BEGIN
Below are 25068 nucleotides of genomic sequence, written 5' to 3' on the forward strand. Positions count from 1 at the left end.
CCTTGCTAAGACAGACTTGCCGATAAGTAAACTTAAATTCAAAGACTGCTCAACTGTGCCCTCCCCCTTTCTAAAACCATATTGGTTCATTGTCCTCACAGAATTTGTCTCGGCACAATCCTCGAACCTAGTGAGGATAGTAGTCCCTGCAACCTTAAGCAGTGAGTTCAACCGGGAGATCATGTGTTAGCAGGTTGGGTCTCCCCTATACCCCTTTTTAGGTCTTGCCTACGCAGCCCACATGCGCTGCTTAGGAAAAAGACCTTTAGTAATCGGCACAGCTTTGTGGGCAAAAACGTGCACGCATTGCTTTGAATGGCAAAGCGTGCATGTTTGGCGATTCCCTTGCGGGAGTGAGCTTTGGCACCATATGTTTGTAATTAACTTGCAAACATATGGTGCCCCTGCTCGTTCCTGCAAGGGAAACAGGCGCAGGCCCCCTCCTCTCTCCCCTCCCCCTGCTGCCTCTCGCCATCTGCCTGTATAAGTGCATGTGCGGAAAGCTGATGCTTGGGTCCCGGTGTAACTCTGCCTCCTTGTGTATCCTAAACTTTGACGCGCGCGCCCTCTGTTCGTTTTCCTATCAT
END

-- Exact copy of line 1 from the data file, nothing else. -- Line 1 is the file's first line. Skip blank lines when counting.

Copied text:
Below are 25068 nucleotides of genomic sequence, written 5' to 3' on the forward strand. Positions count from 1 at the left end.